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## Chapter 11 Simultaneous Equations Models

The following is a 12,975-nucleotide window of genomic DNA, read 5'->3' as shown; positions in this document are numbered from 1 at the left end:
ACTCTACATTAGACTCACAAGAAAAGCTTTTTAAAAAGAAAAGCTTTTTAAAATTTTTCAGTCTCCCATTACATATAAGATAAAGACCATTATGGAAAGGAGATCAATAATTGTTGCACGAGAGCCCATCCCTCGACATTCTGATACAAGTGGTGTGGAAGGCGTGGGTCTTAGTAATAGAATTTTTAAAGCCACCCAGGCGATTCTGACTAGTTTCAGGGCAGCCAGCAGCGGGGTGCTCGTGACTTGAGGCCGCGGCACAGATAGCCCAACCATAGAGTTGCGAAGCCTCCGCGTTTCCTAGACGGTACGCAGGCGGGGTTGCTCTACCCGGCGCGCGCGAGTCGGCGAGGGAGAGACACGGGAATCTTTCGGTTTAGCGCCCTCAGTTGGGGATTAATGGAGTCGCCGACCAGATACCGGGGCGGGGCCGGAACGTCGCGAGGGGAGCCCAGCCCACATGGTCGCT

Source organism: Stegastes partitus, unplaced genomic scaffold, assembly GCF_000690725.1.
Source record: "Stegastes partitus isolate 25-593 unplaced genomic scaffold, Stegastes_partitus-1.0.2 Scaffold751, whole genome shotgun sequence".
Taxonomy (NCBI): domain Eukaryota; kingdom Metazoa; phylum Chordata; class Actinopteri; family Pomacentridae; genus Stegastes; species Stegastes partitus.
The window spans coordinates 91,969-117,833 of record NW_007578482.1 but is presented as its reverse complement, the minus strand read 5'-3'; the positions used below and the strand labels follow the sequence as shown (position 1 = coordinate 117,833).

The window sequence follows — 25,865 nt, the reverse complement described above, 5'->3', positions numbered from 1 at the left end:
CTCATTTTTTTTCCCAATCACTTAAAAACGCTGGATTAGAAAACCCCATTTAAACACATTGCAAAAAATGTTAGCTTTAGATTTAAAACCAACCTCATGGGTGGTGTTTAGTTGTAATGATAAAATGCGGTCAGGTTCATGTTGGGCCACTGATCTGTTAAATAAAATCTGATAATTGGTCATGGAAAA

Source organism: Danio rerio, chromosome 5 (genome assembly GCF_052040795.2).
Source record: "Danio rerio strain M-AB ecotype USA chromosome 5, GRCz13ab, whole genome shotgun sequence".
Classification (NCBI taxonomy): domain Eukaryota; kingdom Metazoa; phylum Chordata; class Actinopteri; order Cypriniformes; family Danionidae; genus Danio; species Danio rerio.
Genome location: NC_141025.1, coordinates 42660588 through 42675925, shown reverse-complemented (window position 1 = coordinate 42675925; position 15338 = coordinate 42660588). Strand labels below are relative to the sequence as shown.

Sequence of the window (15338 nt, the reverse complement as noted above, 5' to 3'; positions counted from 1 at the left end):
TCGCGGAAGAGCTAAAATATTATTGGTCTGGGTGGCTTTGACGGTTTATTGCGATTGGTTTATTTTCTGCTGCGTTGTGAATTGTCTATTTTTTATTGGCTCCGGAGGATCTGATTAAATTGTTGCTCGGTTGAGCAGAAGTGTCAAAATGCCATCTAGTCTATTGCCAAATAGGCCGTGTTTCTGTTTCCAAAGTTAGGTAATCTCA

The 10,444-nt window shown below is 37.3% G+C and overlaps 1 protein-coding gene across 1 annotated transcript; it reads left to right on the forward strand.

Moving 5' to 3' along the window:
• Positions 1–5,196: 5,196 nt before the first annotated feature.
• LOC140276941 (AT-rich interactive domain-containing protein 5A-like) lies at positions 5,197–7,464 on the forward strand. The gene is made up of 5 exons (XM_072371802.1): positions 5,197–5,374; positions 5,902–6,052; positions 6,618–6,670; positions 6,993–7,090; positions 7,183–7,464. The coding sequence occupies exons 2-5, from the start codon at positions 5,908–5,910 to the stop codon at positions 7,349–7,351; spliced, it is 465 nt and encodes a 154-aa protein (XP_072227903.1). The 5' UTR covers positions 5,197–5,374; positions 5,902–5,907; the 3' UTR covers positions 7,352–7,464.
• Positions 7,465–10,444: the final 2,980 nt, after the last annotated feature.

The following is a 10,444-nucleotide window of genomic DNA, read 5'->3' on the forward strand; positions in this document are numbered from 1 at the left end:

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**Chapter 11**Simultaneous Equations Models Walter R. Paczkowski Rutgers University**Chapter Contents**• 11.1 A Supply and Demand Model • 11.2 The Reduced-Form Equations • 11.3 The Failure of Least Squares Estimation • 11.4 The Identification Problem • 11.5 Two-Stage Least Squares Estimation • 11.6 An Example of Two-Stage Least Squares Estimation • 11.7 Supply and Demand at the Fulton Fish Market**We will consider econometric models for data that are**jointly determined by two or more economic relations • These simultaneous equations models differ from those previously studied because in each model there are two or more dependent variables rather than just one • Simultaneous equations models also differ from most of the econometric models we have considered so far, because they consist of a set of equations**11.1**A Supply and Demand Model**11.1**A Supply and Demand Model • A very simple supply and demand model might look like: Eq. 11.1 Eq. 11.2**11.1**A Supply and Demand Model FIGURE 11.1 Supply and demand equilibrium**11.1**A Supply and Demand Model • It takes two equations to describe the supply and demand equilibrium • The two equilibrium values, for price and quantity, P* and Q*, respectively, are determined at the same time • In this model the variables P and Q are called endogenous variables because their values are determined within the system we have created**11.1**A Supply and Demand Model • The endogenous variables P and Q are dependent variables and both are random variables • The income variable X has a value that is determined outside this system • Such variables are said to be exogenous, and these variables are treated like usual ‘‘x’’ explanatory variables**11.1**A Supply and Demand Model • For the error terms, we have: Eq. 11.3**11.1**A Supply and Demand Model • An ‘‘influence diagram’’ is a graphical representation of relationships between model components**11.1**A Supply and Demand Model FIGURE 11.2 Influence diagrams for two regression models**11.1**A Supply and Demand Model FIGURE 11.3 Influence diagram for a simultaneous equations model**11.1**A Supply and Demand Model • The fact that P is an endogenous variable on the right-hand side of the supply and demand equations means that we have an explanatory variable that is random • This is contrary to the usual assumption of ‘‘fixed explanatory variables’’ • The problem is that the endogenous regressorP is correlated with the random errors, ed and es, which has a devastating impact on our usual least squares estimation procedure, making the least squares estimator biased and inconsistent**11.2**The Reduced-Form Equations**11.2**The Reduced-Form Equations • The two structural equations Eqs. 11.1 and 11.2 can be solved to express the endogenous variables P and Q as functions of the exogenous variable X. • This reformulation of the model is called the reduced form of the structural equation system**11.2**The Reduced-Form Equations • To solve for P, set Q in the demand and supply equations to be equal: • Solve for P: Eq. 11.4 (11.4)**11.2**The Reduced-Form Equations • Solving for Q: • The parameters π1and π2in Eqs. 11.4 and 11.5 are called reduced-form parameters. The error terms v1 and v2 are called reduced-form errors Eq. 11.5 (11.5)**11.3**The Failure of Least Squares Estimation**11.3**The Failure of Least Squares Estimation • The least squares estimator of parameters in a structural simultaneous equation is biased and inconsistent because of the correlation between the random error and the endogenous variables on the right-hand side of the equation**11.4**The Identification Problem**11.4**The Identification Problem • In the supply and demand model given by Eqs. 11.1 and 11.2: • The parameters of the demand equation, α1and α2, cannot be consistently estimated by any estimation method • The slope of the supply equation, β1, can be consistently estimated**11.4**The Identification Problem FIGURE 11.4 The effect of changing income**11.4**The Identification Problem • It is the absence of variables in one equation that are present in another equation that makes parameter estimation possible**11.4**The Identification Problem • A general rule, which is called a necessary condition for identification of an equation, is: A NECESSARY CONDITION FOR IDENTIFICATION: In a system of M simultaneous equations, which jointly determine the values of M endogenous variables, at least M - 1 variables must be absent from an equation for estimation of its parameters to be possible • When estimation of an equation’s parameters is possible, then the equation is said to be identified, and its parameters can be estimated consistently. • If fewer than M - 1variables are omitted from an equation, then it is said to be unidentified, and its parameters cannot be consistently estimated**11.4**The Identification Problem • The identification condition must be checked before trying to estimate an equation • If an equation is not identified, then changing the model must be considered before it is estimated**11.5**Two-Stage Least Squares Estimation**11.5**Two-Stage Least Squares Estimation • The most widely used method for estimating the parameters of an identified structural equation is called two-stage least squares • This is often abbreviated as 2SLS • The name comes from the fact that it can be calculated using two least squares regressions**11.5**Two-Stage Least Squares Estimation • Consider the supply equation discussed previously • We cannot apply the usual least squares procedure to estimate β1 in this equation because the endogenous variable P on the right-hand side of the equation is correlated with the error term es.**11.5**Two-Stage Least Squares Estimation • The reduced-form model is: • Suppose we know π1. • Then through substitution: Eq. 11.6 Eq. 11.7**11.5**Two-Stage Least Squares Estimation • We can estimateπ1 using from the reduced-form equation for P • A consistent estimator for E(P) is: • Then: Eq. 11.8**11.5**Two-Stage Least Squares Estimation • Estimating Eq. 11.8 by least squares generates the so-called two-stage least squares estimator of β1, which is consistent and normally distributed in large samples**11.5**Two-Stage Least Squares Estimation • The two stages of the estimation procedure are: • Least squares estimation of the reduced-form equation for P and the calculation of its predicted value • Least squares estimation of the structural equation in which the right-hand-side endogenous variable P is replaced by its predicted value**11.5**Two-Stage Least Squares Estimation • Suppose the first structural equation in a system of M simultaneous equations is: 11.5.1 The General Two-Stage Least Squares Estimation Procedure Eq. 11.9**11.5**Two-Stage Least Squares Estimation • If this equation is identified, then its parameters can be estimated in the two steps: • Estimate the parameters of the reduced-form equations by least squares and obtain the predicted values 11.5.1 The General Two-Stage Least Squares Estimation Procedure Eq. 11.10**11.5**Two-Stage Least Squares Estimation • If this equation is identified, then its parameters can be estimated in the two steps (Continued): • Replace the endogenous variables, y2 and y3, on the right-hand side of the structural Eqs. 11.9 by their predicted values from Eqs. 11.10: • Estimate the parameters of this equation by least squares 11.5.1 The General Two-Stage Least Squares Estimation Procedure**11.5**Two-Stage Least Squares Estimation • The properties of the two-stage least squares estimator are as follows: • The 2SLS estimator is a biased estimator, but it is consistent • In large samples the 2SLS estimator is approximately normally distributed 11.5.2 The Properties of the Two-Stage Least Squares Estimators**11.5**Two-Stage Least Squares Estimation • The properties of the two-stage least squares estimator are as follows (Continued): • The variances and covariances of the 2SLS estimator are unknown in small samples, but for large samples we have expressions for them that we can use as approximations • If you obtain 2SLS estimates by applying two least squares regressions using ordinary least squares regression software, the standard errors and t-values reported in the second regression are not correct for the 2SLS estimator 11.5.2 The Properties of the Two-Stage Least Squares Estimators**11.6**An Example of Two-Stage Least Squares Estimation**11.6**An Example of Two-Stage Least Squares Estimation • Consider a supply and demand model for truffles: Eq. 11.11 Eq. 11.12**11.6**An Example of Two-Stage Least Squares Estimation 11.6.1 Identification • The rule for identifying an equation is: • In a system of M equations at least M - 1 variables must be omitted from each equation in order for it to be identified • In the demand equation the variable PF is not included; thus the necessary M – 1 = 1 variable is omitted • In the supply equation both PS and DI are absent; more than enough to satisfy the identification condition**11.6**An Example of Two-Stage Least Squares Estimation • The reduced-form equations are: 11.6.2 The Reduced-Form Equations**11.6**An Example of Two-Stage Least Squares Estimation Table 11.1 Representative Truffle Data 11.6.2 The Reduced-Form Equations**11.6**An Example of Two-Stage Least Squares Estimation Table 11.2a Reduced Form for Quantity of Truffles (Q) 11.6.2 The Reduced-Form Equations**11.6**An Example of Two-Stage Least Squares Estimation Table 11.2b Reduced Form for Price of Truffles (P) 11.6.2 The Reduced-Form Equations**11.6**An Example of Two-Stage Least Squares Estimation 11.6.3 The Structural Equations • From Table 11.2b we have:**11.6**An Example of Two-Stage Least Squares Estimation Table 11.3a 2SLS Estimates for Truffle Demand 11.6.3 The Structural Equations**11.6**An Example of Two-Stage Least Squares Estimation Table 11.3b 2SLS Estimates for Truffle Supply 11.6.3 The Structural Equations**11.7**Supply and Demand at the Fulton Fish Market**11.7**Supply and Demand at the Fulton Fish Market • If supply is fixed, with a vertical supply curve, then price is demand-determined • Higher demand leads to higher prices but no increase in the quantity supplied • If this is true, then the feedback between prices and quantities is eliminated • Such models are said to be recursive and the demand equation can be estimated by ordinary least squares rather than the more complicated two-stage least squares procedure**11.7**Supply and Demand at the Fulton Fish Market • A key point is that ‘‘simultaneity’’ does not require that events occur at a simultaneous moment in time • Specify the demand equation for this market as: • α2 is the price elasticity of demand • The supply equation is: • β2 is the price elasticity of supply Eq. 11.13 Eq. 11.14